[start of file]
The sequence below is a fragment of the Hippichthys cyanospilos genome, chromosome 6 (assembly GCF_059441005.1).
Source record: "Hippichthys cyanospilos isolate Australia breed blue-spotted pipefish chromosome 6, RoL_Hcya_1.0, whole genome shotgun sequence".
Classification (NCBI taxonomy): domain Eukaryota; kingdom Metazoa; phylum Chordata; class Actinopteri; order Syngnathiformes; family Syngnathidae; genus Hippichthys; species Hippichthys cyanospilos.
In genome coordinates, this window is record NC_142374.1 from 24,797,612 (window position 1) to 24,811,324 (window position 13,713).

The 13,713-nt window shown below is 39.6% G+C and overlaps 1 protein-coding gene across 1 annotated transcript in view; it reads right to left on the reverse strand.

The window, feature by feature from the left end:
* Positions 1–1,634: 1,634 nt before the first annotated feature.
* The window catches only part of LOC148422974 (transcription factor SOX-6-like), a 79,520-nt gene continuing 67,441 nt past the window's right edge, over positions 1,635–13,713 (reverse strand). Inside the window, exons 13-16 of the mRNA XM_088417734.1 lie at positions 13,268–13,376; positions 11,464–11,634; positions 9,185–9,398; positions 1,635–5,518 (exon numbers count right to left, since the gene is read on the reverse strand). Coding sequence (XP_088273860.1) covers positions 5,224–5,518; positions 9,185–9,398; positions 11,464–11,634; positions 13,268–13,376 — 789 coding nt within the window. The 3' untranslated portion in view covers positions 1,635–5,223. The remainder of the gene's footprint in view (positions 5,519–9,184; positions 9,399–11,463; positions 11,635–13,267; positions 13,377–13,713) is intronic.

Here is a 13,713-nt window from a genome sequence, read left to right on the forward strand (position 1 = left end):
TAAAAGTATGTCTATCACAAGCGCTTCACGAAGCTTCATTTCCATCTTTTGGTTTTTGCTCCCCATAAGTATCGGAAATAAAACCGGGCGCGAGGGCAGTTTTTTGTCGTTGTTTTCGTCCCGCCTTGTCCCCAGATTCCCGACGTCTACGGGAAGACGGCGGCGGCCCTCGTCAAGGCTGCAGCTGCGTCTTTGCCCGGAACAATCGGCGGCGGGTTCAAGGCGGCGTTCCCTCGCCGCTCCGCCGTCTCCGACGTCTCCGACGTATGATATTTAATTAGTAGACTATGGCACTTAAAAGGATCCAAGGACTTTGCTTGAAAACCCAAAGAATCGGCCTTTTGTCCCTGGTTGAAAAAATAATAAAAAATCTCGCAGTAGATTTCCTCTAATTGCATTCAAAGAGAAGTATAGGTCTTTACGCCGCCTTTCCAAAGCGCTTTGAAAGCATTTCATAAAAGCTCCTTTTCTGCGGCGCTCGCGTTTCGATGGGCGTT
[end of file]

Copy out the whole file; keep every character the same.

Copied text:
The sequence below is a fragment of the Hippichthys cyanospilos genome, chromosome 6 (assembly GCF_059441005.1).
Source record: "Hippichthys cyanospilos isolate Australia breed blue-spotted pipefish chromosome 6, RoL_Hcya_1.0, whole genome shotgun sequence".
Classification (NCBI taxonomy): domain Eukaryota; kingdom Metazoa; phylum Chordata; class Actinopteri; order Syngnathiformes; family Syngnathidae; genus Hippichthys; species Hippichthys cyanospilos.
In genome coordinates, this window is record NC_142374.1 from 24,797,612 (window position 1) to 24,811,324 (window position 13,713).

The 13,713-nt window shown below is 39.6% G+C and overlaps 1 protein-coding gene across 1 annotated transcript in view; it reads right to left on the reverse strand.

The window, feature by feature from the left end:
* Positions 1–1,634: 1,634 nt before the first annotated feature.
* The window catches only part of LOC148422974 (transcription factor SOX-6-like), a 79,520-nt gene continuing 67,441 nt past the window's right edge, over positions 1,635–13,713 (reverse strand). Inside the window, exons 13-16 of the mRNA XM_088417734.1 lie at positions 13,268–13,376; positions 11,464–11,634; positions 9,185–9,398; positions 1,635–5,518 (exon numbers count right to left, since the gene is read on the reverse strand). Coding sequence (XP_088273860.1) covers positions 5,224–5,518; positions 9,185–9,398; positions 11,464–11,634; positions 13,268–13,376 — 789 coding nt within the window. The 3' untranslated portion in view covers positions 1,635–5,223. The remainder of the gene's footprint in view (positions 5,519–9,184; positions 9,399–11,463; positions 11,635–13,267; positions 13,377–13,713) is intronic.

Here is a 13,713-nt window from a genome sequence, read left to right on the forward strand (position 1 = left end):
TAAAAGTATGTCTATCACAAGCGCTTCACGAAGCTTCATTTCCATCTTTTGGTTTTTGCTCCCCATAAGTATCGGAAATAAAACCGGGCGCGAGGGCAGTTTTTTGTCGTTGTTTTCGTCCCGCCTTGTCCCCAGATTCCCGACGTCTACGGGAAGACGGCGGCGGCCCTCGTCAAGGCTGCAGCTGCGTCTTTGCCCGGAACAATCGGCGGCGGGTTCAAGGCGGCGTTCCCTCGCCGCTCCGCCGTCTCCGACGTCTCCGACGTATGATATTTAATTAGTAGACTATGGCACTTAAAAGGATCCAAGGACTTTGCTTGAAAACCCAAAGAATCGGCCTTTTGTCCCTGGTTGAAAAAATAATAAAAAATCTCGCAGTAGATTTCCTCTAATTGCATTCAAAGAGAAGTATAGGTCTTTACGCCGCCTTTCCAAAGCGCTTTGAAAGCATTTCATAAAAGCTCCTTTTCTGCGGCGCTCGCGTTTCGATGGGCGTT